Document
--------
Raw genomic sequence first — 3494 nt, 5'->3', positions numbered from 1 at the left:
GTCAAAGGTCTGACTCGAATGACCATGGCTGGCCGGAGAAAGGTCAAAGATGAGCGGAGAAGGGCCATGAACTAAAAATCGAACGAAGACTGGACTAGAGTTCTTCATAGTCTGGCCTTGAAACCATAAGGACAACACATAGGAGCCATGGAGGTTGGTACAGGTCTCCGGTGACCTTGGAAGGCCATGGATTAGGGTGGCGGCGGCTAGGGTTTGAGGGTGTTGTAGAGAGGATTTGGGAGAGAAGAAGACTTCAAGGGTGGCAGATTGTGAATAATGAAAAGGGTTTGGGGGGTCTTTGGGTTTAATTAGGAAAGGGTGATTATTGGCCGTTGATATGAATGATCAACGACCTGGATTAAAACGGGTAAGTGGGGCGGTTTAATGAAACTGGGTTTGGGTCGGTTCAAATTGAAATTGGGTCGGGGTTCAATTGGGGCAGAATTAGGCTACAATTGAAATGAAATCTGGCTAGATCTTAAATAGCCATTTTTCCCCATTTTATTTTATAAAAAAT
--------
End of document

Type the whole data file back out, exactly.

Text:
Raw genomic sequence first — 3494 nt, 5'->3', positions numbered from 1 at the left:
GTCAAAGGTCTGACTCGAATGACCATGGCTGGCCGGAGAAAGGTCAAAGATGAGCGGAGAAGGGCCATGAACTAAAAATCGAACGAAGACTGGACTAGAGTTCTTCATAGTCTGGCCTTGAAACCATAAGGACAACACATAGGAGCCATGGAGGTTGGTACAGGTCTCCGGTGACCTTGGAAGGCCATGGATTAGGGTGGCGGCGGCTAGGGTTTGAGGGTGTTGTAGAGAGGATTTGGGAGAGAAGAAGACTTCAAGGGTGGCAGATTGTGAATAATGAAAAGGGTTTGGGGGGTCTTTGGGTTTAATTAGGAAAGGGTGATTATTGGCCGTTGATATGAATGATCAACGACCTGGATTAAAACGGGTAAGTGGGGCGGTTTAATGAAACTGGGTTTGGGTCGGTTCAAATTGAAATTGGGTCGGGGTTCAATTGGGGCAGAATTAGGCTACAATTGAAATGAAATCTGGCTAGATCTTAAATAGCCATTTTTCCCCATTTTATTTTATAAAAAAT